However, Mary Ann’s daughter was not included in the happy family and was left in the workhouse. On 15 May 1868, aged sixteen, she was ‘moved to the home at Dover’. She must have run away, because on 25 April 1870, she was readmitted to Elham Union workhouse under an order of removal from London, together with a child who had been born in February that year, although no record exists of its birth in London or anywhere else. She left the workhouse with her baby daughter two days later, and perhaps she did now go to her mother, for the child died in Folkestone shortly afterwards and was buried at Christ Church in the town on 5 May 1870.

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The tower of Christchurch, Folkestone. The rest of the church was destroyed by enemy action in 1940

Mary Ann junior then seems to have tried working as a servant for a living, but it didn’t work out. She was readmitted to the workhouse, destitute, on 6 Feb 1871. She somehow got herself out of the place and went back to London, where she met and married James Dabbs, a second-hand bookseller eleven years older than her. They married in Holborn, where they continued to live, in the Peabody Buildings there, and where they raised a family of three sons and three daughters. There was no more workhouse for Mary Ann Dabbs and her children. Frederick, the eldest, was apprenticed to an engineer but went into the printing trade; James and William became warehouse porters; Ruth worked as a machinist making children’s clothing; Mary Ann was an album binder; and Ellen, the youngest, kept house for her father after her mother’s death.

Mary Ann Dabbs nee Piety died in 1907. She had escaped the cycle of poverty and destitution and overcome her early mistakes and her upbringing. Meanwhile, her sisters had also died, Esther, the disabled child, in the workhouse. Her mother, widowed again in 1900 and too old now to take in washing, went back to the workhouse herself and died there in 1906.

And what became of her son, William Henry? He disappears from the records after his mother’s marriage. There is nothing in the censuses or the records of death and marriage. He appears not to have taken his step-father’s name either. Perhaps he was adopted, or sent abroad, or maybe even claimed by his natural father.

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Always a Man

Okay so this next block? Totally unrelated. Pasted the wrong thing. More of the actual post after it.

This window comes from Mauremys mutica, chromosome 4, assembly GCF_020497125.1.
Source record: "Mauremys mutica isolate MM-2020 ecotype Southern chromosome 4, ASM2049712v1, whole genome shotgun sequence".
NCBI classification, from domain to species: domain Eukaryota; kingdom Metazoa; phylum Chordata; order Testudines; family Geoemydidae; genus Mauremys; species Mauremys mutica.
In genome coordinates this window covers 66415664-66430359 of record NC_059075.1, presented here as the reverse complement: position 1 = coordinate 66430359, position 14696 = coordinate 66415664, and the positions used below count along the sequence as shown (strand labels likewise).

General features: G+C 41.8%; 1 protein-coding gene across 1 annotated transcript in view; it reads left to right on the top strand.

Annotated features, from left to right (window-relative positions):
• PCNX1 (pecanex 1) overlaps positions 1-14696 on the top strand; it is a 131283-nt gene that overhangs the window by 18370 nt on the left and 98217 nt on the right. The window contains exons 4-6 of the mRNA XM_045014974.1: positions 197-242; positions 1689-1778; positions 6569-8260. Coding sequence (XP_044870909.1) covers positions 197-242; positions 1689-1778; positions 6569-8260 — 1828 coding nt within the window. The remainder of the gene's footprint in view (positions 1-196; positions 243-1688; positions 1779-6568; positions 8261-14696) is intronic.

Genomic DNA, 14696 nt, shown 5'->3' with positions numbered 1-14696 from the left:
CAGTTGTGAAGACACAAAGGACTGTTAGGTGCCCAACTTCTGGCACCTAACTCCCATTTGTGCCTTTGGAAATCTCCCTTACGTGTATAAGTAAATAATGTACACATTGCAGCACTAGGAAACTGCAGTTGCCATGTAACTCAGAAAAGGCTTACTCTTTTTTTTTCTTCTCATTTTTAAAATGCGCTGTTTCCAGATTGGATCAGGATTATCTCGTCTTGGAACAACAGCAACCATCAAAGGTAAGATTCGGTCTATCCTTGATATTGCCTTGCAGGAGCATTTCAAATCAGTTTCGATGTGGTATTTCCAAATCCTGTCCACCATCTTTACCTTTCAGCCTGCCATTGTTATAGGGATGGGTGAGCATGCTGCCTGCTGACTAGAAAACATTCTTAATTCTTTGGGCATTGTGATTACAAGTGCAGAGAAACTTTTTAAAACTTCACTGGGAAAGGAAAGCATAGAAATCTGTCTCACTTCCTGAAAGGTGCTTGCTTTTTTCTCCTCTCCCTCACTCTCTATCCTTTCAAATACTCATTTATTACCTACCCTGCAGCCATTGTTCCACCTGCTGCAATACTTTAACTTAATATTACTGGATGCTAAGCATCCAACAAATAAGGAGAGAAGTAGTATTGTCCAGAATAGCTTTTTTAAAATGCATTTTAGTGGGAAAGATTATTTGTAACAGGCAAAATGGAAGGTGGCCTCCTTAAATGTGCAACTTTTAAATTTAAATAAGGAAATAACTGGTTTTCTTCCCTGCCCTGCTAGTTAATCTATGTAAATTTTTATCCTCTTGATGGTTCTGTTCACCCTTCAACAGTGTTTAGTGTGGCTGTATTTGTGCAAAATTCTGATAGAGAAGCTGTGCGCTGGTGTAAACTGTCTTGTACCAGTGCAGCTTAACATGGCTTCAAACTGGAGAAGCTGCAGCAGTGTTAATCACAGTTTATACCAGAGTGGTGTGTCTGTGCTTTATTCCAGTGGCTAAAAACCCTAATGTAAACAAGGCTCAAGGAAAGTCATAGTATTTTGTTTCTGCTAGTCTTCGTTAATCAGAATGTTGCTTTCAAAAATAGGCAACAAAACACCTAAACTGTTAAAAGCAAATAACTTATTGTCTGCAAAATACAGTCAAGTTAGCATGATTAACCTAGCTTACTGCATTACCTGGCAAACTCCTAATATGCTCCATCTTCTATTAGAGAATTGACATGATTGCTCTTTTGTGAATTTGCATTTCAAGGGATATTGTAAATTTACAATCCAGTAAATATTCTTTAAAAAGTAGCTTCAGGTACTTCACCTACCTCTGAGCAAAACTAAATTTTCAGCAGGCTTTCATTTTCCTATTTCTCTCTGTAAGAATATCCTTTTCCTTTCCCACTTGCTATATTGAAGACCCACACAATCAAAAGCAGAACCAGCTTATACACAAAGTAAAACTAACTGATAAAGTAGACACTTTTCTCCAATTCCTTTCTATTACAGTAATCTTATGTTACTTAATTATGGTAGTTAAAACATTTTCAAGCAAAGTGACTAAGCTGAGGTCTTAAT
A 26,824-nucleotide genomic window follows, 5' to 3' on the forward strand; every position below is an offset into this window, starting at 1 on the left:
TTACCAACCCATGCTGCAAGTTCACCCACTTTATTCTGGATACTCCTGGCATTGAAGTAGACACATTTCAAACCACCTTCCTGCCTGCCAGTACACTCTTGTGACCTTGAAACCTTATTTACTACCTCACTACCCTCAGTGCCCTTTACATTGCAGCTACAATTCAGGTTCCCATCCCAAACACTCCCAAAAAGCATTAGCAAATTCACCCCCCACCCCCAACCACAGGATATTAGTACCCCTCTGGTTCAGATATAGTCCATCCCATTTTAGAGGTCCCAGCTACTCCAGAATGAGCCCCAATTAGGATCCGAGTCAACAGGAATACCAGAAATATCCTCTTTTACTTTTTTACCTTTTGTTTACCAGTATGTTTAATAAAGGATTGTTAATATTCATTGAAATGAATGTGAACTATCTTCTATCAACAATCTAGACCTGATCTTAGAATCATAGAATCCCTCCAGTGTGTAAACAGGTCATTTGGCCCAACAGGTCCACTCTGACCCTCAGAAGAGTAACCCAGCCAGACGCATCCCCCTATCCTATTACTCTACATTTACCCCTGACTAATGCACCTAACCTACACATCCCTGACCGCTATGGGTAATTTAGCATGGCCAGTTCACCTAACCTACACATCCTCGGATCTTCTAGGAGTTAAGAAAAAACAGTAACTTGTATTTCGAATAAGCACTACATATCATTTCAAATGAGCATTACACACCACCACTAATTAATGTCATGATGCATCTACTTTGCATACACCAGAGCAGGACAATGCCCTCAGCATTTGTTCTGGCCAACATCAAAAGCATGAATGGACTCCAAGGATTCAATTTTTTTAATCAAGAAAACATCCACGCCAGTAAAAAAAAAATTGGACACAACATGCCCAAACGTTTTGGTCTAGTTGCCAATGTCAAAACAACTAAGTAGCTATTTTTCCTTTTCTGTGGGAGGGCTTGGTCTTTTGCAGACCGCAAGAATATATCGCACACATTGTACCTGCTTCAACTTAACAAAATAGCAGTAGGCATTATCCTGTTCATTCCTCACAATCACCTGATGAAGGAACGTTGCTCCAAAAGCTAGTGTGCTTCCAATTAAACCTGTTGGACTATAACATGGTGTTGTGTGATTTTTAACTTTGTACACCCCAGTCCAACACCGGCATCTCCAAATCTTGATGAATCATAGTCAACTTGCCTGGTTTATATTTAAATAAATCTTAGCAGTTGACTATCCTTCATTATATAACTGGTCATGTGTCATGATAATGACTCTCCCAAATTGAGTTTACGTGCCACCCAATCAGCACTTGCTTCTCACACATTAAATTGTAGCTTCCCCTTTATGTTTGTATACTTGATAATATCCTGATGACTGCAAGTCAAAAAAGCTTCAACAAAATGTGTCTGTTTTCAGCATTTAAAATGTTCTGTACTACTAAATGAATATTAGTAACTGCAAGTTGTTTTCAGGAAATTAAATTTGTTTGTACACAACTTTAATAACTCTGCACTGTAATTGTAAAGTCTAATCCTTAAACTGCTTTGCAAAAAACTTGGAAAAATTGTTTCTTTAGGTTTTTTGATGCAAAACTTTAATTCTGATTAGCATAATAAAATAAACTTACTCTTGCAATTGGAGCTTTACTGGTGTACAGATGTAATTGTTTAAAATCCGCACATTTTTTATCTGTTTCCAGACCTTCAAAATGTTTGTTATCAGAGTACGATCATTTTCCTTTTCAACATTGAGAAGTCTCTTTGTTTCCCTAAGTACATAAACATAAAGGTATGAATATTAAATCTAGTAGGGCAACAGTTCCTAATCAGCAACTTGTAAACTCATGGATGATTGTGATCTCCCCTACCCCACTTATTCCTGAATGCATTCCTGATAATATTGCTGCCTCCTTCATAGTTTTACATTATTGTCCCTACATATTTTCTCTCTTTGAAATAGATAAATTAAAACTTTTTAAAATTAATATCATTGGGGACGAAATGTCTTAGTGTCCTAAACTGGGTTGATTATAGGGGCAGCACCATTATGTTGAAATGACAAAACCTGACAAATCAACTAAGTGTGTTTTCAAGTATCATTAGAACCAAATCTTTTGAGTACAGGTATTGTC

William Lionel Man was born on 7 December 1832 at Halstead Hall, Halstead, Kent, the son of Harry Stoe Man and Louisa Caroline Man nee Fowle.  He was baptized on 13 January 1833 at St. Margaret’s, Halstead.

Halstead Hall was not the family seat. William’s father had bought it, using his wife’s money, in about 1828. He seems to have had little money of his own. He was declared bankrupt in 1818 and was incarcerated, for a while, in the Fleet prison in London. He paid his debts and was married the next year, but in 1824 was dismissed from his position as a purser in the Royal Navy for fiddling his expenses account. With the job went his navy pension. He was declared bankrupt again in 1843. Fortunately, the house was in his wife’s name.

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Halstead Hall

Harry was at best eccentric, at worst just plain bloody-minded.  He (illegally) drained and enclosed the village pond. He knocked down the gateposts of the church to make space for his wife’s carriage.  When angry, he whistled through the holes in his cheeks left by the passage of a pistol ball during a naval engagement with the French in 1802. His gravestone was inscribed:

I have said to corruption thou art my father/ to the worm thou art my mother and sister.

William was the couple’s eighth child of eleven.

The eldest, Eleanor, married in middle age to a Welshman who habitually talked to inanimate objects, including his boots. The next, Harry, became a  major in the Turkish Contingent and fought in the Crimean War. He never recovered from being thrown out of a window in St Petersburg and died aged forty-two. He always took off his hat when he saw a barrel of sugar because he had sugar investments. A younger brother, Septimus, got sunstroke in India, which, coupled with an unhappy love affair, unsettled his mind, though he succeeded in becoming a barrister.  He would walk about Paris dressed as an Admiral and when at Halstead Hall insisted on living in the basement where he played Spanish love songs on the guitar.

William started life conventionally enough, and he was articled to a solicitor in London. He then scandalised his family by marrying Rosa Cooper, who was not only an actress, but a Roman Catholic, too – or at least he said he did. There is no record of his marriage in England, Scotland or Wales, to ‘Rosa Cooper’, which may have been a stage name, or to anyone else.  So who was Rosa? She remains a mystery. She had been acting on the London stage since she was in her early teens, and some of her reviews refer to her as ‘the celebrated American comedienne.’ In 1850, she made her first appearance in a tragedy, as Lady Macbeth, with disastrous reviews, but she persevered until the reviews improved. She and William had a son, Horace, in 1856, but she continued to perform.

For a while, William combined the law with an interest in the stage.  At first, he seems to have acted as Rosa’s manager and publicist.

 

An 1856 advertisement for Rosa Cooper’s lectures. Her qualifications may have been exaggerated

By 1857, he had joined Rosa on the stage, performing as ‘Lionel Harding’. Perhaps he did not meet with huge initial success, as he left his lodgings in Swansea without paying he bill